Set in the northern Italian town of Ferrara before, during, and after the Second World War, these interlocking stories give us a world of unforgettable characters: “the respected doctor whose homosexuality is tolerated until he is humiliatingly exposed by an exploitative youth; a survivor of the Nazi death camps whose neighbors’ celebration of his return gradually turns to ostracism; a young man discovering the ugly, treacherous price that people will pay for a sense of belonging; the Jewish aristocrat whose social position has been erased; the indomitable schoolteacher, Celia Trotti, whose Communist idealism disturbs and challenges a postwar generation.”

This is a memorial to the people of Ferrara and to the city itself, which assumes a character and a voice deeply inflected by the Jewish community to which the narrator belongs. This is a book of great pathos, eloquence, and elegiac splendor and above all it is a requiem for so much of Italian Jewry.

Bassani used stylistic detail as a way both to reveal and to conceal character and McKendrick captures Bassani’s elegance and subtle ironies.

“Young, Gay & Restless: My SCANDALOUS On-Screen & Off-Screen Sexual Liberations” by Thom Bierdz— Memoir of a Soap Hunk

Bierdz, Thom. “Young, Gay & Restless: My SCANDALOUS On-Screen & Off-Screen Sexual Liberations”, Bierdz, 2018.

Memoir of a Soap Hunk

Amos Lassen

Thom Bierdz is Phillip Chancellor III on “The Young and the Restless”. He brings us his new sex memoir with the sensationalism of his brother Troy’s story. Bierdz has had to transcend the tragedy of his schizophrenic brother murdering their mom as well as his own scandalous (often amusing) sex adventures. Bierdz was a young closeted cowboy from the sexually-shaming Midwest who became a soap opera star and now 30 years later exposes his amusing and “complicated carnal journey including sexual assaults, trysts with stars, a proposition from a bishop, romance with a famed billionaire, noncommittal relationships, social anxiety, taboo fantasies, penile enlargement, psycho fan roommate, online hook-ups, gym sex, mid-life crisis, leaving Hollywood and society, impotence and rekindled romance.” The book is sexually explicit and contains nude photographs and graphic language. SEXUALLY EXPLICIT. Bierdz has appeared on “Melrose Place”, “Murder She Wrote”, “Matlock”, “Old Dogs New Tricks” and is currently president of www.AmericanArtAwards.com.

“Leading Men” by Christopher Castellani— Fidelity, Desire and Ambition

Castellani, Christopher. “Leading Men: A Novel”, Viking, 2018.

Fidelity, Desire and Ambition

Amos Lassen

I am often asked what makes me decide if a book is worthy of praise. My answer from now on is to say read Christopher Castellani’s “Leading Men” and you will know. Set in Italy in the 1950s, it has a good plot, wonderfully drawn characters and prose that makes me tingle. It does not happen often but my eyes filled with tears because of the beauty of the reading experience. Of course, the fact that one of the characters is someone who was close to me influences my opinion. We join the “beautiful people in Portofino, Italy in July in the 1950s at a party given and hosted by Truman Capote and filled with members of literary and film circles.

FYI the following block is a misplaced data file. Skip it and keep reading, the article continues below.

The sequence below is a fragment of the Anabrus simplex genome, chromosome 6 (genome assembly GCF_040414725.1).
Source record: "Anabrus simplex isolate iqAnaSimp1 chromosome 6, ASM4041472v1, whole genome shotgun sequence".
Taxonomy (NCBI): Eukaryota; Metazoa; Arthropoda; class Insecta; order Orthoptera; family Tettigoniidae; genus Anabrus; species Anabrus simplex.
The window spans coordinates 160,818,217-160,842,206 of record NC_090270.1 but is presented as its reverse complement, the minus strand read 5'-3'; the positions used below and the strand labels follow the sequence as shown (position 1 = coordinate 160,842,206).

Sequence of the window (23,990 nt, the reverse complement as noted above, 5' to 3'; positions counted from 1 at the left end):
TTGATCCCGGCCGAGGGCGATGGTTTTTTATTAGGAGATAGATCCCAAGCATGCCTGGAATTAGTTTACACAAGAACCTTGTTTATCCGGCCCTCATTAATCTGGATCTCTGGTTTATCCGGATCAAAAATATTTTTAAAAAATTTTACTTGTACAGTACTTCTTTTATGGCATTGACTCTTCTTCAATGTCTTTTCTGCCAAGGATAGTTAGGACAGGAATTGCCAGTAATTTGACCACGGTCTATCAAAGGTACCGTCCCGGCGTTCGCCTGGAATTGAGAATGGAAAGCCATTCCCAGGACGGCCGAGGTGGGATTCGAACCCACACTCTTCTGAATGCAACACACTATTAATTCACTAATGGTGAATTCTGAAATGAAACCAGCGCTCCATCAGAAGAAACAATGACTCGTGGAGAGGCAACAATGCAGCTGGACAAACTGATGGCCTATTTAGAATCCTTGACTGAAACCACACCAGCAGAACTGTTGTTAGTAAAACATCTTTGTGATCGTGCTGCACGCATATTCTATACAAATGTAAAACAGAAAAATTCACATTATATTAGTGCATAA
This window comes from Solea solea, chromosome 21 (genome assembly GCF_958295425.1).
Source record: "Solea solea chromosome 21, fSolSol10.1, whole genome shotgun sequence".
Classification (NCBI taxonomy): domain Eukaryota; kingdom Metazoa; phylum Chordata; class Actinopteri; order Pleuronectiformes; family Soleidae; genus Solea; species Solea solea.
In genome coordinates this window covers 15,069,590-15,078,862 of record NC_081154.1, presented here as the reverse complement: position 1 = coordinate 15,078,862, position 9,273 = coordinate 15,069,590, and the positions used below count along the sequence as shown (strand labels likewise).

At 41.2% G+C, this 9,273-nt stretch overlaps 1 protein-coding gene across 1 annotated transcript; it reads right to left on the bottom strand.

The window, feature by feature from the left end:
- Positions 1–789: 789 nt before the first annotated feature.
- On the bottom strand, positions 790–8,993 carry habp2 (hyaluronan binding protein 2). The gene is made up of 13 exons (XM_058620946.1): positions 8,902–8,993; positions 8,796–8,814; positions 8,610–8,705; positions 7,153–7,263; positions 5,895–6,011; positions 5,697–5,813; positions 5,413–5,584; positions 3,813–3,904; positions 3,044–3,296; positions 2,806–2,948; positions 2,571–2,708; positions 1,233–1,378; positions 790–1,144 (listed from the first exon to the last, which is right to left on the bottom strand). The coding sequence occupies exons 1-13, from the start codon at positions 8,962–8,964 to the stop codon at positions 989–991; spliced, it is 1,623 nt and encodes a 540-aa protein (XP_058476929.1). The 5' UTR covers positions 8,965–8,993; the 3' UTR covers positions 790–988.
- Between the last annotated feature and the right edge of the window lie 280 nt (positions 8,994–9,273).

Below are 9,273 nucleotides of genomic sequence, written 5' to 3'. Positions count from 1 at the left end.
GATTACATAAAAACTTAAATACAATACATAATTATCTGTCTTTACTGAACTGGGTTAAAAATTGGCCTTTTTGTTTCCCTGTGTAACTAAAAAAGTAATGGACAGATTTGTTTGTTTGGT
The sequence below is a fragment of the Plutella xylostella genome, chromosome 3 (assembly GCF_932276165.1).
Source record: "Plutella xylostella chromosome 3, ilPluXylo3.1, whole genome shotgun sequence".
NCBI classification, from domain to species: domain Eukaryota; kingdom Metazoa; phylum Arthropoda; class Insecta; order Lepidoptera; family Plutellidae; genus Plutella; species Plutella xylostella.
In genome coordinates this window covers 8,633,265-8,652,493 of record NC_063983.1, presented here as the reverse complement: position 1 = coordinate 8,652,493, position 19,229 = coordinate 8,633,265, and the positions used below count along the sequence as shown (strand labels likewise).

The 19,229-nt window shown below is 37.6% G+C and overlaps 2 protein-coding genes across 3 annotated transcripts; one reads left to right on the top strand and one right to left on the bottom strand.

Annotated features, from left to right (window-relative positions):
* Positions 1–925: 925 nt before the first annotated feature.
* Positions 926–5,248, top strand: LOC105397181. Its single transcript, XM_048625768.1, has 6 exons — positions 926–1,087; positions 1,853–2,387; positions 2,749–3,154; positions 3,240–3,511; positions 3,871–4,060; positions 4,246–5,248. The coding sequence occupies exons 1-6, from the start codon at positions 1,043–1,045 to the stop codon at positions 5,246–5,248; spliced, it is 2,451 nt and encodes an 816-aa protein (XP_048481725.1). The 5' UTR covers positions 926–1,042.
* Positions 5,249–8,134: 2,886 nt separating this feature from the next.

An expansive yet intimate story of desire, artistic ambition, and fidelity, set in the glamorous literary and film circles of 1950s Italy. Tennessee Williams and his longtime lover Frank Merlo meet Anja Blomgren, a young Swedish beauty and aspiring actress. This meeting totally changes their lives forever. We move forward a decade and Frank is dying in Manhattan. He is waiting for Tennessee’s last visit. The mysterious Anja is now a legendary film icon Anja Bloom and lives as a recluse. But then a young man who was connected to the events of 1953 lures her r back into the spotlight after he learns that she has the only surviving copy of Williams’ final play.

Christopher Castellani brings fact and fiction together so that we can better understand the private lives of public people. Through the character of Anja Bloom we see what allows two people to stay together and what pries them apart. Most of us never have had to face major negotiations in life as great people because we have not reached that plateau and what might seem relatively minor to us can be a tremendous obstacle for those living in public.

This becomes an “ultimately heartbreaking story about the burdens of fame and the complex negotiations of life in the shadows of greatness.” Through Anja Bloom we see the hidden machinery of one of the great literary love stories of the twentieth-century.

I started reading this book this morning early and just closed the covers some nine hours later. I spent a while stunned and decided to sit down and start writing while everything was fresh in my mind. This is not only a meditation on fame but also a look into private lives of those who live publicly. It is  a love story that is sensitive and bold. I can say that from my own personal knowledge of Tennessee Williams, the man and the playwright, everything here rings true. I love that every once in a while we hear of the discovery of the manuscript of his final play. He has as many final plays as Cher has had farewell tours. Yet I am also convinced that there are still manuscripts of plays that have not been yet found. Hence we get a legend and Williams was indeed legendary.